Internet of Things Grows Worldwide - but Security Remains an Issue
Once upon a time, the Internet of Things was something out of a science fiction movie; not anymore.
21:53 27 February 2018
As more and more major companies, like Amazon, Apple and Microsoft are investing in smart assistants and turn their focus on the interconnectivity of devices, it seems that IoT has already consolidated its presence in the tech industry and it is now only a matter of devising better products and fine-tuning elements. One of the aspects that are in dire need of a boost is certainly cybersecurity of IoT devices, as their increased capabilities also pose a marvellous new world for hackers to explore - as it's unfortunately already been proven.
IoT Market Expected to Grow Quicker by 2020
The IoT makes things easier for everyone, excites consumers and generates revenue for tech companies that are having a field day with designing and implementing novel solutions. In fact, IoT devices are expected to reach over 20 billion units by 2020 across both the business and consumer markets – with 12.86 billion of those units used by consumers. This sounds all the more impressive when you consider that the same figure is estimated to reach a little over 11 billion units in 2018 – so the growth rate of the market (and the subsequent revenue) seems quite spectacular.
In terms of profit, the B2B market is expected to invest roughly €250 billion (more than £220 billion) in IoT technology until 2020, while IoT applications and IoT analytics are each expected to generate €60 billion (over £53 billion) by that same year. Yet, in order for these figures to grow even more and for IoT to reach its full potential, more attention should be paid to the security of these networks of intelligent interconnected devices, as recent events demonstrate. Memories of the Mirai malware that infected smart devices to form an IoT army to mount further DDoS attacks and overwhelm servers with malicious traffic are still fresh.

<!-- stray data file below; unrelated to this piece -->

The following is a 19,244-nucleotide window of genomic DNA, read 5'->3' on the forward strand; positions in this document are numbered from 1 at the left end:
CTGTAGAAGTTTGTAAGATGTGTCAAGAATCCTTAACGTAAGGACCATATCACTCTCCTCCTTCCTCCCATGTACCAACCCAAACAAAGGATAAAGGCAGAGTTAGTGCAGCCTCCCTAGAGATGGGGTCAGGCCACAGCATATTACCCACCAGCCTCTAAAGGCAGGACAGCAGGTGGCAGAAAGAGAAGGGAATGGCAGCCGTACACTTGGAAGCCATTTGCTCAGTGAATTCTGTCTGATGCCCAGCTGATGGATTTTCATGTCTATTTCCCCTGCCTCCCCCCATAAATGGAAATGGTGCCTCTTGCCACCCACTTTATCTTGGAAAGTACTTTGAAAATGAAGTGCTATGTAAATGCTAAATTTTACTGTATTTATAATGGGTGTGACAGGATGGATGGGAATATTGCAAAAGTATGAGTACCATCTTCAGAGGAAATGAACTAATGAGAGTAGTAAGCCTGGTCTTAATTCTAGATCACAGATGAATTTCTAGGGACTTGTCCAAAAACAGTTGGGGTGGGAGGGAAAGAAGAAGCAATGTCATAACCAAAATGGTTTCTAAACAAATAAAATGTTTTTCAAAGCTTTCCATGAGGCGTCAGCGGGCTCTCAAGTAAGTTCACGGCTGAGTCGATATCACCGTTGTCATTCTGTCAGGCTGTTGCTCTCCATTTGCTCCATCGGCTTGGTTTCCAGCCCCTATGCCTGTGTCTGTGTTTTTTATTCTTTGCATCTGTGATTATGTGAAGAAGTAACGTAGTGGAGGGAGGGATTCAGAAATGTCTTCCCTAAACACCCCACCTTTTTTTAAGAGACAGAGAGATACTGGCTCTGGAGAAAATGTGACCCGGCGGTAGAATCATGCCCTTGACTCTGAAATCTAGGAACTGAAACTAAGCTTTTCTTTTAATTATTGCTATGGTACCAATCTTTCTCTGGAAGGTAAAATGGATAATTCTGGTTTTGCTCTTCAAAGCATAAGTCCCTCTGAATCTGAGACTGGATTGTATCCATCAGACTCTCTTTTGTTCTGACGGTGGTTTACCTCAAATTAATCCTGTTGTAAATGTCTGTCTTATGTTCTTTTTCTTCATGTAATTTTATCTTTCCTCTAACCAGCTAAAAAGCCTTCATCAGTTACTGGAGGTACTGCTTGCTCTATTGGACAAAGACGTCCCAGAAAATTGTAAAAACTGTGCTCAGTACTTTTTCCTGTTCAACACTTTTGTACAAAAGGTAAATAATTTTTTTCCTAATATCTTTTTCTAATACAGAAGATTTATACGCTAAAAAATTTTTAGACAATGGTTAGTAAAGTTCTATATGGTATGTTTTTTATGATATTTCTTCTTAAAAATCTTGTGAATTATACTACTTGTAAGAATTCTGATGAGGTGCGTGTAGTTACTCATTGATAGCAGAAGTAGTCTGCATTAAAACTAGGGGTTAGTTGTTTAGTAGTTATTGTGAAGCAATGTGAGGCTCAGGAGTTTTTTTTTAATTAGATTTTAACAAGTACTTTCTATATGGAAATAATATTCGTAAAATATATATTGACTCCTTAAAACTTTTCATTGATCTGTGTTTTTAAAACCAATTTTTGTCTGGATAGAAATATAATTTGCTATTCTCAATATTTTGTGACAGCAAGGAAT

Security Remains an Issue for IoT Devices
An army of "zombie" IoT devices that are centrally controlled by the malware constitutes a botnet and the ease with which Mirai was able to identify and enlist IoT devices made everyone think twice about the risks that the new technology might pose – some of which we haven’t even properly pinpointed yet. These botnets of vulnerable IoT appliances can be used as a platform to launch further attacks by cybercriminals; in the case of Mirai, to overwhelm US server Dyn that is considered one of the backbones of the internet, as well as Talk Talk consumers in the UK and Deutsche Telekom clients in Germany.
According to the 2017 OWASP Top 10 draft version, a consensus based report compiled by IT professionals which lists the most crucial web application vulnerability issues, using components with known vulnerabilities and security misconfigurations that allows hackers to access default accounts are among the most critical risks today. Mirai exploited the fact that several of these IoT devices still had their default passwords in place – like “12345”, “password” or “admin” – to gain unauthorised access and infect the devices. It has also been argued that specific devices had too manypvulnerabilities in place upon release, making it easier for cybercriminals to exploit them.
This only goes to show that increasing security when it comes to the Internet of Things is a job for everyone: manufacturers need to increase built-in protection, companies need to train their employees and consumers need to learn the basics of cybersecurity – like changing your default password to a strong one or getting redundant IoT devices that could pose unintended risks offline.
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